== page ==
Conflicting property market data
There was a huge amount of relevant property market data released last week, so we’ll dive straight into that (which is good, as I have no time to focus on my hair, which is about a week away from needing an Alice band…):
The ONS (Office for National Statistics) released figures on Wednesday which showed that inflation (as measured by CPI) had fallen to 0.5% (from 0.8% in April) mainly due to record falls in fuel prices. As shops reopen as well, large discounts are expected to get shoppers shopping again. So this is all very logical and in line with what we would expect to see. In ‘normal’ times there would be a good argument to lower interest rates, but we are in anything but normal times.
On the same day the ONS also published figures that had shown rental prices to have increased by 1.5% in the 12 months to May 2020. (that was in England, Wales was up 1.2% and Scotland up 0.6%). Again, logical, as house purchases decrease, rental transactions increase hence upping demand and prices. Maybe a good time to explore buying a rental property?
Mortgage Products Decrease
Despite 7 straight weeks of an increase in mortgage products being available, last week saw the first decrease since April. That was largely in the 90% LTV bracket as we discussed last week. As there is a lower level of transactions in this area, and lenders are closely managing their risk for obvious reasons, again, this is no surprise and not something of wider concern.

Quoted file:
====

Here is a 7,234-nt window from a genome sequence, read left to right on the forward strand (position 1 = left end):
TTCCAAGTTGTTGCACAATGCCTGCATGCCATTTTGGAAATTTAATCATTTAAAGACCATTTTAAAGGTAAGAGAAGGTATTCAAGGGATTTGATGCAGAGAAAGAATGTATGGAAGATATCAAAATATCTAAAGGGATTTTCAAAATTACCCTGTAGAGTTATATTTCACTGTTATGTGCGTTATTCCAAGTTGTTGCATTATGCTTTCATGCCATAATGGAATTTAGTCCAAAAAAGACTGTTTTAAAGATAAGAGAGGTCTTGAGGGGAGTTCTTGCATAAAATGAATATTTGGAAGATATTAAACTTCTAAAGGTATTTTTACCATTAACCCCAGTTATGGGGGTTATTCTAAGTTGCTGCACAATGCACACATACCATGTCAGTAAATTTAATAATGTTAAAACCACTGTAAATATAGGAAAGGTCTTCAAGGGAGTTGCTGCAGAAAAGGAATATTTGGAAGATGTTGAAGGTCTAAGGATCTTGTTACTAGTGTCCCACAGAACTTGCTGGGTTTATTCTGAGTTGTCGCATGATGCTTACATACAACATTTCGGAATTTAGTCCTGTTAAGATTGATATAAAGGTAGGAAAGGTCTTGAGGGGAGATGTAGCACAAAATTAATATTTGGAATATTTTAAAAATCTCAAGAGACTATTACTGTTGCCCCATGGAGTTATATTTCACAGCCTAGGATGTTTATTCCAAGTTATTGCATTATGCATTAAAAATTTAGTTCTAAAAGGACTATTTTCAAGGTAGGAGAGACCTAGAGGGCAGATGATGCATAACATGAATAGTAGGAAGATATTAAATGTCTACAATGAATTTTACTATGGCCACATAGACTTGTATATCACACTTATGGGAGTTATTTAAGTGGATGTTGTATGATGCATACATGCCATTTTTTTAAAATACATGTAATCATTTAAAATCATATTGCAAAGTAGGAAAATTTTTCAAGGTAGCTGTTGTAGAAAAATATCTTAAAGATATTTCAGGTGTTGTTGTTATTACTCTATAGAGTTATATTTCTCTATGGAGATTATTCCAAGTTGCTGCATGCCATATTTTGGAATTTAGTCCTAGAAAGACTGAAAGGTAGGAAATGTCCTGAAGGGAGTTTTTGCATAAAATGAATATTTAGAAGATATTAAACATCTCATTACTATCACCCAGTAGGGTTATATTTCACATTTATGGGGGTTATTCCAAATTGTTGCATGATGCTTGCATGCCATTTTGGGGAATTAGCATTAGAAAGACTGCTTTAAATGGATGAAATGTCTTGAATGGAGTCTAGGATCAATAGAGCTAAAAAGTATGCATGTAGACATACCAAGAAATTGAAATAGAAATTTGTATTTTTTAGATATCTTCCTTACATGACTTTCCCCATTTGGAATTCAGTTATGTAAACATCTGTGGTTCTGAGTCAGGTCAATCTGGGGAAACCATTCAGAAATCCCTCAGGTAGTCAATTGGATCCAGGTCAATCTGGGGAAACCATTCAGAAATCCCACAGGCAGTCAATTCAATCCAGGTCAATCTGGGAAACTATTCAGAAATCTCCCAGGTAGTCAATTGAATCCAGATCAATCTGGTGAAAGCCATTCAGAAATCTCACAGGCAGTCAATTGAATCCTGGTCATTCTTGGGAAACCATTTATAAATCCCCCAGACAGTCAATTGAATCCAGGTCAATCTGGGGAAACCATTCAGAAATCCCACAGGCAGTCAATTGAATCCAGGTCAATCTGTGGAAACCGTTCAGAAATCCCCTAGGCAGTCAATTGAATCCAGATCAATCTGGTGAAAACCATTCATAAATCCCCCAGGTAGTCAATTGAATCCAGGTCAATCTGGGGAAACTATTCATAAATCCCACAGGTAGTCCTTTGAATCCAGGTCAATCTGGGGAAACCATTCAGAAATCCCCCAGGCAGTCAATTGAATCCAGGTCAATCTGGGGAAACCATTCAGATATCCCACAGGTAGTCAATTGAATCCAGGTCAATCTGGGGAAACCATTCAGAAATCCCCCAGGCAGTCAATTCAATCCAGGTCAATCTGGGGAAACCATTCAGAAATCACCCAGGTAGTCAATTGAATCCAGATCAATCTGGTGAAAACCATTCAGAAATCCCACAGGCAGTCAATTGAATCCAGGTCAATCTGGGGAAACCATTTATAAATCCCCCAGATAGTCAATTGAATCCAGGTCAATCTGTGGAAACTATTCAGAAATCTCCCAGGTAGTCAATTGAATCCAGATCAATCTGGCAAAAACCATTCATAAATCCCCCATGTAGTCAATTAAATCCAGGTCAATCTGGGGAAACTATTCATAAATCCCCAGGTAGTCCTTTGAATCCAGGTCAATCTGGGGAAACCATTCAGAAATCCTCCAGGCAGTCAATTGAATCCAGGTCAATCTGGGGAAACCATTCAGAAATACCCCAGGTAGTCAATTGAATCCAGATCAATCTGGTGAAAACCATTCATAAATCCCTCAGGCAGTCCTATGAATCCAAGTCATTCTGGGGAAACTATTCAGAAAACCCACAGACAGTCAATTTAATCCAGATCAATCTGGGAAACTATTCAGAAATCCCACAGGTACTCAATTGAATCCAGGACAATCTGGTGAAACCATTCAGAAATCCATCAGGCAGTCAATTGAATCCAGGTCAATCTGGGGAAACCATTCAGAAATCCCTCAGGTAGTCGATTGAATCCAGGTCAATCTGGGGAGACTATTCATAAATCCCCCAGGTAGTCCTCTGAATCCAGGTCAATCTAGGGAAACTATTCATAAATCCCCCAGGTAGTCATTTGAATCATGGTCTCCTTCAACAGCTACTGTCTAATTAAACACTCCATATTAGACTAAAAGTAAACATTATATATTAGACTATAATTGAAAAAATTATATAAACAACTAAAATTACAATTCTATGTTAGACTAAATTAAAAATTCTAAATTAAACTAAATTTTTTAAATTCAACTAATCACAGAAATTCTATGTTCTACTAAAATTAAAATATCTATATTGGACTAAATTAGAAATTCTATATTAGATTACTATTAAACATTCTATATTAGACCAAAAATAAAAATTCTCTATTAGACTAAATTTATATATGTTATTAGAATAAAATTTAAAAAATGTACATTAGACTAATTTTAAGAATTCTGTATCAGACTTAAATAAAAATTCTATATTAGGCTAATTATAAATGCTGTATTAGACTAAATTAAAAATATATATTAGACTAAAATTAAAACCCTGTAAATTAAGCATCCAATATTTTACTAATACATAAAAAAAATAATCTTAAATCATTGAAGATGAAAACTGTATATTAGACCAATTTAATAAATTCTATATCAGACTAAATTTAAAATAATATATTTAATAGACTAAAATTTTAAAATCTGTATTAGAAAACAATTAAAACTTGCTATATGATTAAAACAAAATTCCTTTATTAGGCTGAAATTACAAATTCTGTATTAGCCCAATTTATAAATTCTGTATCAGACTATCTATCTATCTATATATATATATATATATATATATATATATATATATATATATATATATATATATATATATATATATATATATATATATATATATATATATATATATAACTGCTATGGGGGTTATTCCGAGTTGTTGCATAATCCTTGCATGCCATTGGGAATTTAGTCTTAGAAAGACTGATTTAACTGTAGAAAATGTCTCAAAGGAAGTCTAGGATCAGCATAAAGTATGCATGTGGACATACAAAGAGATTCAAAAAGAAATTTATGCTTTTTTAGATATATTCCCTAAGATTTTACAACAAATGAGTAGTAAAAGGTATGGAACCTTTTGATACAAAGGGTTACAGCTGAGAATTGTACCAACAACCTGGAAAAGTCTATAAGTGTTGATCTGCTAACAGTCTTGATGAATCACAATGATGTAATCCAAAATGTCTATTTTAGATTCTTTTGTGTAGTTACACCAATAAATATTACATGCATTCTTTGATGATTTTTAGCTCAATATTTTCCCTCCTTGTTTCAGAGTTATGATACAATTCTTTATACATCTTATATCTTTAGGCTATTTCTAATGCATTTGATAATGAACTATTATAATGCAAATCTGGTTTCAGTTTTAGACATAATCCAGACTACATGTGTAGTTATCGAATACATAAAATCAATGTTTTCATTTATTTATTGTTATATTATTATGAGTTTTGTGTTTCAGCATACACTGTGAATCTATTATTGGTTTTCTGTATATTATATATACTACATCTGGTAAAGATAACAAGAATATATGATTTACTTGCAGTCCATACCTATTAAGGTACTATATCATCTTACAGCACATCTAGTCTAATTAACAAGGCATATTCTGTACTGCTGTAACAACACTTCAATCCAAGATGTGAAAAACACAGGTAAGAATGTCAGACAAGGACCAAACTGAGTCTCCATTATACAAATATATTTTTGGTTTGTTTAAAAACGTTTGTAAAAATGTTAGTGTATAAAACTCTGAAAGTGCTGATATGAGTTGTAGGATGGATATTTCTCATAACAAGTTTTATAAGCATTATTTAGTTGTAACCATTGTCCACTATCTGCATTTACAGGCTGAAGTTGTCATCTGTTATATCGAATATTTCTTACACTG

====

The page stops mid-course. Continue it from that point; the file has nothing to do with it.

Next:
Drop in house prices?
Savills think so. On Thursday, they released a property market data report saying that they expected a 7.5% fall in 2020. However, they do still expect prices to rise by 15.1% by the end of 2024. It was quite a detailed report and worth a read if you have time, which you can do here. Which yet again bolsters the view that this downturn is temporary, and by that, a year or two at worst, with a notable upturn thereafter. Usual risk warnings on a 2nd Wave, Brexit etc… Plain sailing then…
What this conflicting property market data shows is classic ‘choppy water’ in such a time of upheaval. You could look at these stats and decide the best thing to do, is do nothing. Or you could spot opportunities. The Savills report is useful for that, as if prices do dip now, but then hold up (as the long term issues of us not building enough homes hasn’t gone away) in the long term, rates stay very low as predicted (see below), now could be an ideal time to do that ‘big move’, spend some money on your property, get on the market, or simply fix into the current low rates. Whichever way you look at it, I feel there are great opportunities to be hand in the mortgage/property markets, so don’t miss out on this chance if you can avoid it!
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